If you weren’t a fan of the slow, steady pace or the moralistic tone of Little Women, then you won’t be a big fan of this either, as they are just replicated here. However if you loved the original and in particular loved the wilful tomboy Jo March in it, then you may still not love this because Jo has now grown-up into a sensible, caring mother of two small boys. There is no remnant of her former self really, except for the almost imperceptible twinkle in her eye when she deals with young Nan’s antics. This wasn’t really an issue for me though, as Jo wasn’t my favourite March sister, especially after she broke lovely Laurie’s heart.

So overall, I thought Little Men was a lovely, easy-going read, with a delightful collection of characters and adventures. Its only downfall – which is probably why it is unfairly overlooked – is that, well, it’s just not Little Women! I look forward to reading its sequel Jo’s Boys in the near future. Good read.

Have you read this? Have you read Little Women or Jo’s Boys?

This is book 7/50 for my Classics Club II reading challenge.

New Read: Lives of Notorious Cooks

At the start of March, having tackled some big and/or challenging books in the previous two months, I decided that I needed to treat myself to some shorter, lighter reads. With that in mind, I finally picked up the Lives of Notorious Cooks by Brendan Connell, a fictionalised collection of biographies of famous cooks. Which was published back in 2012 and embarrassingly not long after that, I realise now, I must have received a copy from the author.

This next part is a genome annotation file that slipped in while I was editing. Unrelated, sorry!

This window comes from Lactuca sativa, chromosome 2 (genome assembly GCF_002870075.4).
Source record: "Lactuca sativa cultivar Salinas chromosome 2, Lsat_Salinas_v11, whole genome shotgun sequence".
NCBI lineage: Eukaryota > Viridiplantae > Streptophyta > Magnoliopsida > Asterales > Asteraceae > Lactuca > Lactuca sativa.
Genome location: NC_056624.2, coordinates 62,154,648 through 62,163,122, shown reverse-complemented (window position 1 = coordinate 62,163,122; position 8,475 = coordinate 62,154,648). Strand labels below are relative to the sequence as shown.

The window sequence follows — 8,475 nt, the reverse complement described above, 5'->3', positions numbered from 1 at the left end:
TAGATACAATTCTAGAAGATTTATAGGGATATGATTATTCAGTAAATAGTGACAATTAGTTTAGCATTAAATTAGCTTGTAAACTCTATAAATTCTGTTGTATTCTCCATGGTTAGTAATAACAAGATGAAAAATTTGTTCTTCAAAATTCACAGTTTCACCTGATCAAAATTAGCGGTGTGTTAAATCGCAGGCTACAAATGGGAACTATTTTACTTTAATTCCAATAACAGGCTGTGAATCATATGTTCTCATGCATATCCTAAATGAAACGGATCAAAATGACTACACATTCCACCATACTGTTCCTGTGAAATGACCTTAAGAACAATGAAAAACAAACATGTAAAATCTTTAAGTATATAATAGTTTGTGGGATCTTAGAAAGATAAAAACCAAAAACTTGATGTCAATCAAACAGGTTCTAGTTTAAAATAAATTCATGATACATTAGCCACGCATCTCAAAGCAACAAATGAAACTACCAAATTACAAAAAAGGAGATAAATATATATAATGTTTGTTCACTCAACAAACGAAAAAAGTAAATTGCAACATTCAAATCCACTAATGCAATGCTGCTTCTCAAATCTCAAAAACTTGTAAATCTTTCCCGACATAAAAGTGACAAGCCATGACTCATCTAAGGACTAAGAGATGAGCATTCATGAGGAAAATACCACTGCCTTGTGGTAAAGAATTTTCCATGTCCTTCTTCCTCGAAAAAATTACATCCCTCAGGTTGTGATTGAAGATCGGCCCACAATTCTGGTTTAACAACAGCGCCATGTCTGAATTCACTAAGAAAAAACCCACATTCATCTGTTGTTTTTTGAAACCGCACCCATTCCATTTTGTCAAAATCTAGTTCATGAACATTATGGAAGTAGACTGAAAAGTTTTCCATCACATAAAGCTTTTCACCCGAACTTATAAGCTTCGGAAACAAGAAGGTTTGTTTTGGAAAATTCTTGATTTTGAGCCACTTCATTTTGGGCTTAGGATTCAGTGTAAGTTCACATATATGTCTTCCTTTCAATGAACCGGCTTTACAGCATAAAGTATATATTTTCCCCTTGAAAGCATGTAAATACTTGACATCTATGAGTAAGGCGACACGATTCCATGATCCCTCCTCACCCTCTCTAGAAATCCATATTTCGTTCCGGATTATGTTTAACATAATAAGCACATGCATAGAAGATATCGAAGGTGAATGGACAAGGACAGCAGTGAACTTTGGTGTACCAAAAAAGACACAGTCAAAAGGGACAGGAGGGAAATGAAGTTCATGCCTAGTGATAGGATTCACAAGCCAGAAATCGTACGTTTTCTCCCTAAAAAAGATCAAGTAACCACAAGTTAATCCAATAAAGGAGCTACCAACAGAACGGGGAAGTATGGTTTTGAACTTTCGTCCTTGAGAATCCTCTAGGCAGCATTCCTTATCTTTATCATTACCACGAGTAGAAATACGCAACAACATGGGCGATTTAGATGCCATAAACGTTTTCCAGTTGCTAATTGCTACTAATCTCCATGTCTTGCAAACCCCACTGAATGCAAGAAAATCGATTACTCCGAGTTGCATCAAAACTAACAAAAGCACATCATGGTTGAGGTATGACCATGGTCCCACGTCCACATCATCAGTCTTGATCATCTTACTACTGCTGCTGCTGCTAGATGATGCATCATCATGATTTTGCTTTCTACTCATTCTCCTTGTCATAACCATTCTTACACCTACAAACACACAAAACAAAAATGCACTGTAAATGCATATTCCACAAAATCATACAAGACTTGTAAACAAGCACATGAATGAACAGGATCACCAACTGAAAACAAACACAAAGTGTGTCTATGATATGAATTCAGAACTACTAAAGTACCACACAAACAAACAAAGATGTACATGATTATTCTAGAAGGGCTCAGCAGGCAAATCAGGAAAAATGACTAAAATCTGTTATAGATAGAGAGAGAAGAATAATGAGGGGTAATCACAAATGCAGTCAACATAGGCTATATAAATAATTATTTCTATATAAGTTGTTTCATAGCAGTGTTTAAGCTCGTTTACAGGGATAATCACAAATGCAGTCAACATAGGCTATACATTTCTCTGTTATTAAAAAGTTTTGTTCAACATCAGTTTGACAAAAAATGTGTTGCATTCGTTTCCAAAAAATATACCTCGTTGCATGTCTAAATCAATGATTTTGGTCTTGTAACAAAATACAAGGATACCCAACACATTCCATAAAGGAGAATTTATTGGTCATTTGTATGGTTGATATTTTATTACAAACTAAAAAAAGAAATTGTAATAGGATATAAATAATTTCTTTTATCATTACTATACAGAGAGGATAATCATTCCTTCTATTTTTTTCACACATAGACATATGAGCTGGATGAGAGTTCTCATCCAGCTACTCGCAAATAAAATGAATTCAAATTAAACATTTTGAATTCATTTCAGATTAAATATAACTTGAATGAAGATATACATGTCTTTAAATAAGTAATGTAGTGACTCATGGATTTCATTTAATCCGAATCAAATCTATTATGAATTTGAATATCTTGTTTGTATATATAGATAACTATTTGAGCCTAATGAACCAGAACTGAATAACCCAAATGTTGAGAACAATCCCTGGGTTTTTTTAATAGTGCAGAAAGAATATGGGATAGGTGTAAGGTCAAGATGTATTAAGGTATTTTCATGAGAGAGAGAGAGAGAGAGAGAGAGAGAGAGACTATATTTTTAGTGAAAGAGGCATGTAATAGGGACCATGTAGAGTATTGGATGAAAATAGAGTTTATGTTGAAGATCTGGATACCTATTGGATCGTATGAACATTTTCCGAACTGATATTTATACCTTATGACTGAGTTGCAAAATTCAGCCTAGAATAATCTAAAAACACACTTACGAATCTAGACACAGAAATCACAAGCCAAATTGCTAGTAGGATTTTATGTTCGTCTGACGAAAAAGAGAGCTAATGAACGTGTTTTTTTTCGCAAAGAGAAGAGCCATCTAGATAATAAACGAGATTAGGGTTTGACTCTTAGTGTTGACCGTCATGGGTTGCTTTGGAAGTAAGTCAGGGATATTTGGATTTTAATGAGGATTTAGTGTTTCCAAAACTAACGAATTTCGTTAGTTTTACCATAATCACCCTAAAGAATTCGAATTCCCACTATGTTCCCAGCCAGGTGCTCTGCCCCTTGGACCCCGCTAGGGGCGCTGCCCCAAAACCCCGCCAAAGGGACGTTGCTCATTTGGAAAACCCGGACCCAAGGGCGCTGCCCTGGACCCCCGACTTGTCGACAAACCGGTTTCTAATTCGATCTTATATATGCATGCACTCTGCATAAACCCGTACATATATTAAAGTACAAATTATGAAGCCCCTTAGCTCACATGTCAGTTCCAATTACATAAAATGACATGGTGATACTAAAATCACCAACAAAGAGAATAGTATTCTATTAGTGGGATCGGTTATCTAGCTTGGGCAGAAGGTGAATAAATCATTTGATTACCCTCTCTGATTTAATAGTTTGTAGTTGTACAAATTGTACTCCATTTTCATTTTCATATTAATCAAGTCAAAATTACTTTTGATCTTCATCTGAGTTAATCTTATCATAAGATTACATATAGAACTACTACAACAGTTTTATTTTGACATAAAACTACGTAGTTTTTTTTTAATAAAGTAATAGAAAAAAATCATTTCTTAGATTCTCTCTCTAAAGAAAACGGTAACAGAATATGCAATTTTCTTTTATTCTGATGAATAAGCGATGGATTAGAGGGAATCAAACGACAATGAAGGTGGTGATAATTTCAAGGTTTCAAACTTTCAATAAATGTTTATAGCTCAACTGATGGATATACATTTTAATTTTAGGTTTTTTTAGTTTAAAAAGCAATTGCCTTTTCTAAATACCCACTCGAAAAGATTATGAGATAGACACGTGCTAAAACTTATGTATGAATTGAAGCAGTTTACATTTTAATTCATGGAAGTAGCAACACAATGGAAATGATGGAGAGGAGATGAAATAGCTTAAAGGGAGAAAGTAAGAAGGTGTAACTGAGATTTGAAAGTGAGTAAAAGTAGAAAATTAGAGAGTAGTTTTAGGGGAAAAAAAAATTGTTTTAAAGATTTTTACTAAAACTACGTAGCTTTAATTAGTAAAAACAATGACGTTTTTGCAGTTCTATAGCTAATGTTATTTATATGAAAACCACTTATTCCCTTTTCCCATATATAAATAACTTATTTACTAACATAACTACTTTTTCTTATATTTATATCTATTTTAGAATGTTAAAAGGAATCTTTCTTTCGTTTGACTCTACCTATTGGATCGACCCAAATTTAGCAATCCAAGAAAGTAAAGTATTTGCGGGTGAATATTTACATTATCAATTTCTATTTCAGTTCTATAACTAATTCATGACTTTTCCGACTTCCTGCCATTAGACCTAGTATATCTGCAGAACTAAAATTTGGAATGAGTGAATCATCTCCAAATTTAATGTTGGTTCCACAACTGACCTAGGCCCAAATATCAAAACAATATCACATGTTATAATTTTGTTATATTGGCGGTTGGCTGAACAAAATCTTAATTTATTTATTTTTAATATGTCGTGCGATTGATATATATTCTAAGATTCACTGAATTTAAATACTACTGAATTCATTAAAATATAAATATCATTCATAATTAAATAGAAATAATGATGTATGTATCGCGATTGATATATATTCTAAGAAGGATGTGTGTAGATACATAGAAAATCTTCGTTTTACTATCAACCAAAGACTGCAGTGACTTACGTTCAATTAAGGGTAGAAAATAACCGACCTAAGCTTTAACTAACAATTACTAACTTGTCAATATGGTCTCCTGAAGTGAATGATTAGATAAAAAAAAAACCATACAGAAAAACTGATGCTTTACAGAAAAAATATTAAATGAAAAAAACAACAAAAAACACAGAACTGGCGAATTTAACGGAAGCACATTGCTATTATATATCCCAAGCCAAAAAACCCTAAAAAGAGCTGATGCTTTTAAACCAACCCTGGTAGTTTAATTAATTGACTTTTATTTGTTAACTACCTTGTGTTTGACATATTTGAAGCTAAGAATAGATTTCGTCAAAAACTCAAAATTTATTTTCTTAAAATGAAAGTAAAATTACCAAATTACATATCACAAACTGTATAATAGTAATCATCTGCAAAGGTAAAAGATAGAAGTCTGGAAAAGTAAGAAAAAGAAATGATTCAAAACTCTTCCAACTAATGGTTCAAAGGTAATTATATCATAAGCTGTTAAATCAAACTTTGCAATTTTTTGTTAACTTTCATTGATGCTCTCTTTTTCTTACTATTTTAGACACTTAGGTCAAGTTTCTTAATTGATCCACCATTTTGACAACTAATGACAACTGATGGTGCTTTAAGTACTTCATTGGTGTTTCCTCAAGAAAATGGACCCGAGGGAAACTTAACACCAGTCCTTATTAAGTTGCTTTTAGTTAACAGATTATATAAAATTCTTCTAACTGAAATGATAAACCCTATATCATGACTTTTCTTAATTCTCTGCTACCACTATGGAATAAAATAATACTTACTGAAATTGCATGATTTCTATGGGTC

Making up for lost time, I went into this not really knowing what to expect and the blurb wasn’t much help either, as it simply told me I would ‘Learn of the outrageous and sometimes dubious lives of Peng Zu and fifty other notorious cooks from the pages of history and legend, in a picaresque dictionary of delicious and playful story-telling’. Well it certainly sounded interesting, if a little mysterious too. On reading the book, what I discovered was a collection of very short biographies of fifty cooks, known of whom I can claim to have heard of before, which were written in a surreal prose style.

These cooks included: Peng Zu, a legendary Chinese figure known for cooking excellent soup; Marie-Antione Carême, an early exponent of the elaborate French grande cuisine; Joseph Cooper, a cook to Charles 1, in 1654; Coroebus (Koroibos) of Elis, an Ancient Greek baker and athlete; Lala Sukh Lal Jain, founder of the Ghantewala sweet shop in Delhi, India in 1790; Robert May, author of The Accomplisht Cook (1660); Marcus Vergilius Eurysaces – a Roman baker, whose tomb can still be seen today in Rome; and Ibn Sayyār al-Warrāq, compiler of the earliest known Arabic cookbook, in the tenth century.